A still life holds in that moment often a warning of the ephemerality of these pleasures and of the brevity of human life. There is also symbolism hidden in this genre. The purpose could be to suggest to the viewer that there is some significance behind meets the eye.
Interesting story I wanted to read about: An early example of the value placed upon the artist’s illusionist skills , how well he could paint real lif, is a well-known story from Pliny the Elder’s Naturalis Historia. The ancient Greek painters, Zeuxis and Parrhasius competed in a contest to determine which o f the two was the greater artist. Zeuxis’s rendering o f a bunch o f grapes was so convincing that birds flew down to peck at them. The legend holds that Zeuxis then asked Parrhasius to pull aside the curtain from his painting. When Zeuxis realized that the curtain was Parrhasius’s painting, he conceded defeat. ( I heard this reference on on a you tube event of the National Gallery about Still Life, 12 May 2018)
The painting generally considered to be the first still life is a work by the Italian painter Jacopo de’Barbari painted 1504. Still-life painting was born as an independent and international genre around 1600. No single country can claim a right to its origin, and no single artist can be said to have painted the first still life, as the genre’s beginnings can be found in pictorial traditions all over Europe, ranging from Flemish Marian paintings of the fifteenth century to Spanish bodega and stone-niche pictures, from natural history books to Italian meat-stall imagery. Diverse as they are, these images share the rendering of foodstuffs, flowers, bowls, and other mundane, insignificant objects at the margins of their compositions.
What happened around 1600 is that these prosaic objects suddenly became the focal point of a single picture. The “golden age” of still-life painting occurred in the Lowlands during the 17th century, although the 17th Century the French Academe did not regard still life as an important genre. During these times still life and landscape were considered lowly because they did not involve human subject matter. I t was during the 17th century that Dutch painting truly flourished. With their new technique of oil painting, ascribed to Jan van Eyck, Flemish artists could paint more naturalistically than ever before. These artists enchanted their audiences with bedazzling surfaces that reproduced in minute detail both the natural and manmade world. This style was referred to as Vanitas. These painters also had a deeply reverential attitude towards the physical universe because they saw it as a mirror o f divine truth. Their artworks contained both traditional medieval symbolism and subtle and obscure symbolism. In Holland the Reformed faith had become the official religion. For the first time in the history of art private collectors became the painter’s chief means of support. The general public collected art on a grand scale. The unprecedented demand for art produced “an outpouring of artistic talent not seen since early Renaissance Florence (Janson 424). Because artists no longer relied on patrons they had more freedom to choose their subjects, though they needed to produce work that they thought the public would purchase. Most buyers wanted paintings of subjects with which they were familiar so particular types of still lifes were produced for target audiences. Some of these were kitchen scenes, meat and game still lifes, flowers, depictions o f the five senses, vanitas paintings, confectionery still lifes, food still lifes, banquet still lifes, fruit, musical instruments, and books. Trompe l’oeil painting became popular later in the century as an innovative and amusing extension o f the still life genre.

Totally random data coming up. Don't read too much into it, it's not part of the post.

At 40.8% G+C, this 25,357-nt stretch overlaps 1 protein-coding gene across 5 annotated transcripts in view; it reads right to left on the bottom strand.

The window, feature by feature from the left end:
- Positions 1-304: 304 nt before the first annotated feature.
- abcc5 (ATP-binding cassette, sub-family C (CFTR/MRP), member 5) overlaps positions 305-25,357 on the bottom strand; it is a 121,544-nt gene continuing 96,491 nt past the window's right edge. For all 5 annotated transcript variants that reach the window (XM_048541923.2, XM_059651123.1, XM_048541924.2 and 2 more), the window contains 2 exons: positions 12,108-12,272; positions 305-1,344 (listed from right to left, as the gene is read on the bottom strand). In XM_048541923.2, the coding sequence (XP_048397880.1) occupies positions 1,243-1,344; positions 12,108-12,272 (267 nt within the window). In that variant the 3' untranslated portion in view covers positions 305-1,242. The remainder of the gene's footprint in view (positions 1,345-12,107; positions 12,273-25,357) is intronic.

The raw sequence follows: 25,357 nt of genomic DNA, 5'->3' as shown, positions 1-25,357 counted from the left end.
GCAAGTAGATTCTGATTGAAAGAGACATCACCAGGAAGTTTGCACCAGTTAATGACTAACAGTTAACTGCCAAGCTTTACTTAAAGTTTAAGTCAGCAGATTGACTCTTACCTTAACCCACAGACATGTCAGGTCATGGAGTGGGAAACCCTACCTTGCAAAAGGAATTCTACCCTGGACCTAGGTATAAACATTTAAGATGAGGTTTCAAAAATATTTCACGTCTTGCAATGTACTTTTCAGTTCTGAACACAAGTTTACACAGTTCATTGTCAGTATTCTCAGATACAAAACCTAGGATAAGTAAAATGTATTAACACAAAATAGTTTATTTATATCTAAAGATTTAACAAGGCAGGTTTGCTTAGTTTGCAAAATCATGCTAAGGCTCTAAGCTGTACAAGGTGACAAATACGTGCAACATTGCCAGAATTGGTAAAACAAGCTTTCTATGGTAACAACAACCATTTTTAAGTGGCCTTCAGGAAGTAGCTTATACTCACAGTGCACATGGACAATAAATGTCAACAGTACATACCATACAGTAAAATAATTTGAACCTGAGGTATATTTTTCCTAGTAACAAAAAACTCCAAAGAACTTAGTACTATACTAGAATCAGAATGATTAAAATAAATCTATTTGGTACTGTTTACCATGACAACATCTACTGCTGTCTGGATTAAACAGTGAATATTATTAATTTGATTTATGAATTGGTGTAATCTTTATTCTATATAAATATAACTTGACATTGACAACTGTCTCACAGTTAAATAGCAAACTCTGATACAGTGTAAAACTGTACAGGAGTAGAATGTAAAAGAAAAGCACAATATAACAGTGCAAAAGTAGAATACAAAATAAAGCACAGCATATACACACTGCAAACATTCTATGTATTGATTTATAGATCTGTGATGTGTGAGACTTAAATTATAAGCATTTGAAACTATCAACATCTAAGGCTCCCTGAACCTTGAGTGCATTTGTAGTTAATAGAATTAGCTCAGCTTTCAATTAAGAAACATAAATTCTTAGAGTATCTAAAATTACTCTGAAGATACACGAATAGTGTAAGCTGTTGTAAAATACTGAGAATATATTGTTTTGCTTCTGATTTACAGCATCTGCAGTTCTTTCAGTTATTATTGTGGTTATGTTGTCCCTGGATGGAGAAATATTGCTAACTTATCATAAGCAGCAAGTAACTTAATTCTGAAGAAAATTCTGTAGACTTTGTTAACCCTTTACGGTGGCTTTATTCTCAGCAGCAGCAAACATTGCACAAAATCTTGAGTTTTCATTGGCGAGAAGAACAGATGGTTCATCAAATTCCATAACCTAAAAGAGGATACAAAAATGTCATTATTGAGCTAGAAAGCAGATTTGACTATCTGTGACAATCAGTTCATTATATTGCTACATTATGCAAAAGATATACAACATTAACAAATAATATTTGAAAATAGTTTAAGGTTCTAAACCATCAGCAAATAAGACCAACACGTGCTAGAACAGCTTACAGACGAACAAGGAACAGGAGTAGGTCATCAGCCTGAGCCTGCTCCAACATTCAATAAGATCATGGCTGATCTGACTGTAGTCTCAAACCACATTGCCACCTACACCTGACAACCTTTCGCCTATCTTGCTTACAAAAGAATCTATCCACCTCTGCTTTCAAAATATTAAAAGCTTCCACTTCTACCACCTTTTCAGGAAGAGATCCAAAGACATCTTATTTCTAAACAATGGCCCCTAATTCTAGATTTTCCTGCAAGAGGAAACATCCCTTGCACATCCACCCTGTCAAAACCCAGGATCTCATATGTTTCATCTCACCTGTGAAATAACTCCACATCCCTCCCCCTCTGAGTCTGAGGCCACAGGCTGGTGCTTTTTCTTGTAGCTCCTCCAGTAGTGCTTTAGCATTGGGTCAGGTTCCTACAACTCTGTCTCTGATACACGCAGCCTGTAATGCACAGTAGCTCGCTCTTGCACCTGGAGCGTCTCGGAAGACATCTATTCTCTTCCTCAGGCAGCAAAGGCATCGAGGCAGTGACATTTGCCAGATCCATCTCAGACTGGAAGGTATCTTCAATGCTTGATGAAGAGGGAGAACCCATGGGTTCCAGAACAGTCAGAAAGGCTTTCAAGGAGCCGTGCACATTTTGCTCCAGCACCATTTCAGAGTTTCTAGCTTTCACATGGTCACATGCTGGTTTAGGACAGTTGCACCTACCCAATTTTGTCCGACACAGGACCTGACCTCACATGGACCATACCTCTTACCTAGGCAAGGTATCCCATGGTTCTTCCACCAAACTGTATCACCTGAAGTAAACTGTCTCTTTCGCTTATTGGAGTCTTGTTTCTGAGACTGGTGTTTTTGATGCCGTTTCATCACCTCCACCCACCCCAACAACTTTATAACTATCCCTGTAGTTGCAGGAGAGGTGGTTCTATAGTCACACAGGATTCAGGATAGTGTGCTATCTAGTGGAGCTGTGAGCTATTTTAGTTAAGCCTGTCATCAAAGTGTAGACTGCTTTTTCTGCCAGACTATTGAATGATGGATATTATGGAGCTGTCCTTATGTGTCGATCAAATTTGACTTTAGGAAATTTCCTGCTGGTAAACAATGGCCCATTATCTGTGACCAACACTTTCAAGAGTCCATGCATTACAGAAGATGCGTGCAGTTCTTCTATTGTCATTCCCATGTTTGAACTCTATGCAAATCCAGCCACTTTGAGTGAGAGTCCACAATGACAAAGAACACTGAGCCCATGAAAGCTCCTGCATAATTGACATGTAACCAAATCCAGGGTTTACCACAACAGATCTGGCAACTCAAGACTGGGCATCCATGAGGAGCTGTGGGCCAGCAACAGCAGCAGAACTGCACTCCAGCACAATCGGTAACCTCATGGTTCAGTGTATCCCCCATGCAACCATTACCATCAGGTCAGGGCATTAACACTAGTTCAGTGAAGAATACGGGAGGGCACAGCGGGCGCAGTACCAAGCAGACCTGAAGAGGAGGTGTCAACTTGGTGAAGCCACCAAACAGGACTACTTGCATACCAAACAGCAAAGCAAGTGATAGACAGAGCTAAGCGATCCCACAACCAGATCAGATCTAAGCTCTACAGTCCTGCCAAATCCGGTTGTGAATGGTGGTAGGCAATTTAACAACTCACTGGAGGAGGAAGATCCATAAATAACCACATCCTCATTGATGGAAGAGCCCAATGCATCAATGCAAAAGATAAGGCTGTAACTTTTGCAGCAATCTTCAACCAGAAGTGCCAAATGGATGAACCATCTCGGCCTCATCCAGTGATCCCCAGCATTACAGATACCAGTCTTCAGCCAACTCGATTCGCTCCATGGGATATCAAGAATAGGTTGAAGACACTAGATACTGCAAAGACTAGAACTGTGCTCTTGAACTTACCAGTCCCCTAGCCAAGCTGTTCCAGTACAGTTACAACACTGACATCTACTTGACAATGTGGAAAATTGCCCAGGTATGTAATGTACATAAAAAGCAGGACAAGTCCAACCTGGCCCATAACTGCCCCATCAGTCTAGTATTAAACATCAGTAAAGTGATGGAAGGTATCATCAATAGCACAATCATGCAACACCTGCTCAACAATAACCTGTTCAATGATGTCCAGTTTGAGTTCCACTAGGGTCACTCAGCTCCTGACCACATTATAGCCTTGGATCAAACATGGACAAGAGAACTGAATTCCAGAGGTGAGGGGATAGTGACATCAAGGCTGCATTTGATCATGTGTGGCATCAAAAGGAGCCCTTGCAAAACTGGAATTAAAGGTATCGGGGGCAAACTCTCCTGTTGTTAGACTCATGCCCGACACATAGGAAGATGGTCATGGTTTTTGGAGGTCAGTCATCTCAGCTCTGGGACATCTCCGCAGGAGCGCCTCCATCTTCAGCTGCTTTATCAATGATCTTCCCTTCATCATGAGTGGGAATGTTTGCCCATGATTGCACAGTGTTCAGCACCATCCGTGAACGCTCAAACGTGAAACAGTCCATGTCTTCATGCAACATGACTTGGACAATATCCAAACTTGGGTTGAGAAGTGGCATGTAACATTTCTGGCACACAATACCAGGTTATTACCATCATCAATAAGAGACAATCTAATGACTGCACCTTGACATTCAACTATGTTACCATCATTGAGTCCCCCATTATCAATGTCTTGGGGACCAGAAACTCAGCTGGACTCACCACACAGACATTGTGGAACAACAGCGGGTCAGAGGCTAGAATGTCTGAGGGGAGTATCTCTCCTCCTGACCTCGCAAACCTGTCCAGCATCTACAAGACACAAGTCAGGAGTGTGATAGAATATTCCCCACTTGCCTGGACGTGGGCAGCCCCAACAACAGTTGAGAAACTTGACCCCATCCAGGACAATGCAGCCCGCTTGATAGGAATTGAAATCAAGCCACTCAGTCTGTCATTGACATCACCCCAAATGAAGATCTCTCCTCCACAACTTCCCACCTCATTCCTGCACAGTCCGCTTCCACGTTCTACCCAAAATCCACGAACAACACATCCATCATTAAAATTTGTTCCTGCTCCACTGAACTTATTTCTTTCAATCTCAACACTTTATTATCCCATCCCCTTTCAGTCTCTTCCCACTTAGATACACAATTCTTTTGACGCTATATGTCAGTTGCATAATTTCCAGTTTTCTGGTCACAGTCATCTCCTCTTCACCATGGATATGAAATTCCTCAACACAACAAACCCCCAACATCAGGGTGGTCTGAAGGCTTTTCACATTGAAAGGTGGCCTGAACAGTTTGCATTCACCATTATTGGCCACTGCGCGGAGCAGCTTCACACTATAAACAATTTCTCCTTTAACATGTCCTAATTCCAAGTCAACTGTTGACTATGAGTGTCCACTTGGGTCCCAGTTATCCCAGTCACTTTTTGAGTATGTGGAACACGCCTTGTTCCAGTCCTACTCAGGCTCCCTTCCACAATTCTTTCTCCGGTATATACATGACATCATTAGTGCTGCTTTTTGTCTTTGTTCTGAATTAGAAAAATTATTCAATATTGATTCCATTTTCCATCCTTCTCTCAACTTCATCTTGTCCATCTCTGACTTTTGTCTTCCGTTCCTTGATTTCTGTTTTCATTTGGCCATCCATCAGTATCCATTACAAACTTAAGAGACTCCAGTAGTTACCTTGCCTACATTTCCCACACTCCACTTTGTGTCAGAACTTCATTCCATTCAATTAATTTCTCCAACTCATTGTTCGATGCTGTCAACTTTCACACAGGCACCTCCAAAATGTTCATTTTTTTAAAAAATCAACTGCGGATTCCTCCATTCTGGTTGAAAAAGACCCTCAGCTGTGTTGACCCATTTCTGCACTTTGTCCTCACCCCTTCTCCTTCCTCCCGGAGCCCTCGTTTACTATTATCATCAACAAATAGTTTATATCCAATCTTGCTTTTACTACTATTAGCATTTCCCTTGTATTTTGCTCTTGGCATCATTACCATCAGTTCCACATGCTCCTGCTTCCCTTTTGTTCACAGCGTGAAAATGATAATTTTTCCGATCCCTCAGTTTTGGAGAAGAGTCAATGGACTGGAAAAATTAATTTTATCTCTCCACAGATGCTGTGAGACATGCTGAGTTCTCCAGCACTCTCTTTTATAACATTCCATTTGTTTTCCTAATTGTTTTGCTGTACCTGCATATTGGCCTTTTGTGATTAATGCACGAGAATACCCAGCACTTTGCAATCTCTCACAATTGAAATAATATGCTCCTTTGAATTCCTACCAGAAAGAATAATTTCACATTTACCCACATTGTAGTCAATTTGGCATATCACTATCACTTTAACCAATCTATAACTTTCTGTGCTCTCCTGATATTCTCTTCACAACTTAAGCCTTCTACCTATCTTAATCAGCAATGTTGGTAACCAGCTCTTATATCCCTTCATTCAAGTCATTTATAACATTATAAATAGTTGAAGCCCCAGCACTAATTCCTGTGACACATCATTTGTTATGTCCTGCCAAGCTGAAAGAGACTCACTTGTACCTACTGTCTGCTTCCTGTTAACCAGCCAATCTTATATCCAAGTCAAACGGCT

On Friday 11 May I viewed a life broadcast from the National Gallery on a current exhibition by artist Tacita Dean; Still Life, I later viewed a 45 minute discussion between Bart Cornelis and Daniel Hermann on the exhibition on YouTube. The curator of Dutch and Flemish Paintings, Bart Cornelis, discuss her paintings and bring relation to Still Life perceptions as from the early paintings in the history of this genre. He commented on Still Life being ‘ the ultimate from of imitation’ and the paradoxes it underlies. The exhibition is curated by the artist herself and the viewer is guided by her understanding of the genre of still life within a landscape, a rootedness of trees and rocks. She almost juxtapose works of the history of this genre together with her own film installations to demonstrate the relevance of this genre, Her film diptych made especially for the exhibition, ‘Ideas for Sculpture in a Setting’, and ‘Prisoner Pair’ (2008, 16mm) – It seemed that the video of the work, In Prisoner Pair was a challenge to the genre. She has filmed ( moving image, compared to Still Life) pears slowly dissolving in jar of schnapps. The camera dwells on stems and bubbled skin, light on the glass and refracted light within the jar. Things in jars have a kind of anatomical, forensic quality. Here, decay is suspended, or turned slowly into alcohol. The pear dissolves in the liquor. This is juxaposted with a watercolour painting of two apples done in early 19th century.